"The Old City of Jerusalem, which had become the rallying point of a large number of bandits and from which acts of violence, murder and intimidation were being organized and perpetrated freely and with impunity, was fully re-occupied by the troops on the 19th of the month."

The Library of Congress' American Colony collection contains several dozen pictures of the British retaking the Old City.

Tuesday, November 29, 2011

The Russians Are Coming!
Russian Pilgrims to Palestine 100 Years Ago

"Russian priestesses" (circa 1900)
Except for a few historians, does anyone know why the Crimean War (1853-1856) was fought and between whom?

It’s a fact that one of the causes of the Crimean War was a dispute over who controlled the Christian holy sites in the Holy Land. The primary combatants were the Russian Empire versus an alliance of the French, Ottoman and British Empires.

In 1851 Napoleon III sent an ambassador to the Ottoman court to convince the Turks to recognize France as the sovereign authority over the holy sites in Palestine, effectively meaning Roman Catholic control over the sites. After Russia protested, the Ottomans reversed the agreement with the French and proclaimed that Russia was the protector of Orthodox Christians in the Ottoman Empire (not too much to the liking of the Greek Orthodox).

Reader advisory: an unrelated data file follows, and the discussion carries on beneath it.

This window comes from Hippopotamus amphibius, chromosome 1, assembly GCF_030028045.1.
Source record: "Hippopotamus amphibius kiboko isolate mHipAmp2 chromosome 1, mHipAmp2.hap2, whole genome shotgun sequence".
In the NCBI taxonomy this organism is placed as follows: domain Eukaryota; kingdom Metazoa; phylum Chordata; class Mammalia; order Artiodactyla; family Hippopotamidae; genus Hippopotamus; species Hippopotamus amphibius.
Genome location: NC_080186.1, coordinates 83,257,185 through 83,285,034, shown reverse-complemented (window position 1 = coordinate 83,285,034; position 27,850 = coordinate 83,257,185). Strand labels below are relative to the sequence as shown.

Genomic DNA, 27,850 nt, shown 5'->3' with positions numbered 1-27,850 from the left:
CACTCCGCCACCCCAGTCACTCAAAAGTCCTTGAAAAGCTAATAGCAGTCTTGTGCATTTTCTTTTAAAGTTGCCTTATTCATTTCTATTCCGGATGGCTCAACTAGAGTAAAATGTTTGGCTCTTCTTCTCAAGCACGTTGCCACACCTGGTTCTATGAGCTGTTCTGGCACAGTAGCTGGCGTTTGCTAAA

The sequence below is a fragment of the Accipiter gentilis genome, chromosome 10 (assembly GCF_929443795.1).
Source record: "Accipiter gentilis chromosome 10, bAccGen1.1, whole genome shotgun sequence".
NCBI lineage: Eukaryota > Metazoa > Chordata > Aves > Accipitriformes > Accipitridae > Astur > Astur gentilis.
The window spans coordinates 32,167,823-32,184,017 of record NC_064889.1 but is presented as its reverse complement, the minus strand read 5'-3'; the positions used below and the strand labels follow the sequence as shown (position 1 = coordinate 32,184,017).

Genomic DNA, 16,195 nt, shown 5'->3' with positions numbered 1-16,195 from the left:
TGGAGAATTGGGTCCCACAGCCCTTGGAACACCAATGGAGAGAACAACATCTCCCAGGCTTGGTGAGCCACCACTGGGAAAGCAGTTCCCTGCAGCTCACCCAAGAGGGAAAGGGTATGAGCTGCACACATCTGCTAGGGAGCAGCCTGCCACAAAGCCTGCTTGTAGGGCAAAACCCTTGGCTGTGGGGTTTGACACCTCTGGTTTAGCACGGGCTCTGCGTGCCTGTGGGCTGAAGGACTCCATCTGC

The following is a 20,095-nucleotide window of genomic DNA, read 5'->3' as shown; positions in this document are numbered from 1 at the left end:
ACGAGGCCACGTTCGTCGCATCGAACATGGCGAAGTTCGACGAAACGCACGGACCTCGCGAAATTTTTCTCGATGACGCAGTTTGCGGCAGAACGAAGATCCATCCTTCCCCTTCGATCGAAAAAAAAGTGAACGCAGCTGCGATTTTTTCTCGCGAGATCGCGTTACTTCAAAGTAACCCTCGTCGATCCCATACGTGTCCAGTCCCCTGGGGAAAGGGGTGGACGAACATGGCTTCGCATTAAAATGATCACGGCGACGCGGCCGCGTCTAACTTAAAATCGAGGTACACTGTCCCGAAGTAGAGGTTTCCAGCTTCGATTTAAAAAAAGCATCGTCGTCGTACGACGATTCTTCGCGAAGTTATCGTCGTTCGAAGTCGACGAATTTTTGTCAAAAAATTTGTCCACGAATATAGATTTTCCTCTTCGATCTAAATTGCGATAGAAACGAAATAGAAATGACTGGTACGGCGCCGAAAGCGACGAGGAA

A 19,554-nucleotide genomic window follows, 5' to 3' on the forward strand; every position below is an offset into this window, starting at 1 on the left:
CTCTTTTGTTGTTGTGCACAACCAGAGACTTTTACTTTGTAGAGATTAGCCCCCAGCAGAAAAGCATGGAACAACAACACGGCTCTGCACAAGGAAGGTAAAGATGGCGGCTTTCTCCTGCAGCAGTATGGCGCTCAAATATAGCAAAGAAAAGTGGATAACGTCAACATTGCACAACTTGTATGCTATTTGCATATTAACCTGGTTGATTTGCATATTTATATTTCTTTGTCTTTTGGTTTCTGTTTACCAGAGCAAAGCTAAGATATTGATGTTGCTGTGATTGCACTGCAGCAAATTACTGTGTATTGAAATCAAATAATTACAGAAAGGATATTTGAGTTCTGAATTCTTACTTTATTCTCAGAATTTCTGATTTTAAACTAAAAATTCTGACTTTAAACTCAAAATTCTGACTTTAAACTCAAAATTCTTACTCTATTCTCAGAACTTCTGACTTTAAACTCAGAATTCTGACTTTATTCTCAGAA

Russian pilgrims on the way to Jericho
France responded with “gunboat diplomacy.”  The Turkish Sultan reversed his ruling again, giving authority over Christian sites to France and the Roman Catholic Church.
Russian pilgrims on the Jordan River

The dispute over the holy sites was part of the general balagan as the Ottoman Empire disintegrated, leading to widespread warfare, predominately in the Crimean Peninsula along the northern coast of the Black Sea.
Hospital in the Russian Compound,

Russian Pilgrims on the road
between Jerusalem and
the Jordan River
After the war, Russian Czar Alexander II sent agents to purchase properties in Jerusalem and Nazareth.  The Russian Palestine Society was established in 1860 to encourage and subsidize pilgrimages to the Holy Land. Russian churches, hostels and even hospitals were built to accommodate thousands of pilgrims. The large “Russian Compound” was established in Jerusalem. 

Click on the photos to enlarge.

Click on the captions to see the originals.

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Sunday, November 27, 2011